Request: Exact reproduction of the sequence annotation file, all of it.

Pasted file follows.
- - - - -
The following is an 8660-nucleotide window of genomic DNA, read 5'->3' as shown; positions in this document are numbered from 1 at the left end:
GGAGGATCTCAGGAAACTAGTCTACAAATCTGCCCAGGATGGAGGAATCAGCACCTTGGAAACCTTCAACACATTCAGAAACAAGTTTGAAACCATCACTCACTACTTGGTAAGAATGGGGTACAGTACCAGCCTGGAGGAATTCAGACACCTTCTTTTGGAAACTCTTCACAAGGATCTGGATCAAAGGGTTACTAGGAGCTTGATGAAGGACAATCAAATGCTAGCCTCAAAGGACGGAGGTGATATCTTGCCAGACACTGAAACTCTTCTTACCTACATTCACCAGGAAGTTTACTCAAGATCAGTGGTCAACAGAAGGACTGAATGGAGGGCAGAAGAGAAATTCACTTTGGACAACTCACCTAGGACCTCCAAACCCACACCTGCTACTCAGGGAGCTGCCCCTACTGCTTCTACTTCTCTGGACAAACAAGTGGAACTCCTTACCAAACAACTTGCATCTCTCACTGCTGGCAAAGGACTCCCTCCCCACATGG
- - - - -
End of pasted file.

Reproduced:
The following is an 8660-nucleotide window of genomic DNA, read 5'->3' as shown; positions in this document are numbered from 1 at the left end:
GGAGGATCTCAGGAAACTAGTCTACAAATCTGCCCAGGATGGAGGAATCAGCACCTTGGAAACCTTCAACACATTCAGAAACAAGTTTGAAACCATCACTCACTACTTGGTAAGAATGGGGTACAGTACCAGCCTGGAGGAATTCAGACACCTTCTTTTGGAAACTCTTCACAAGGATCTGGATCAAAGGGTTACTAGGAGCTTGATGAAGGACAATCAAATGCTAGCCTCAAAGGACGGAGGTGATATCTTGCCAGACACTGAAACTCTTCTTACCTACATTCACCAGGAAGTTTACTCAAGATCAGTGGTCAACAGAAGGACTGAATGGAGGGCAGAAGAGAAATTCACTTTGGACAACTCACCTAGGACCTCCAAACCCACACCTGCTACTCAGGGAGCTGCCCCTACTGCTTCTACTTCTCTGGACAAACAAGTGGAACTCCTTACCAAACAACTTGCATCTCTCACTGCTGGCAAAGGACTCCCTCCCCACATGG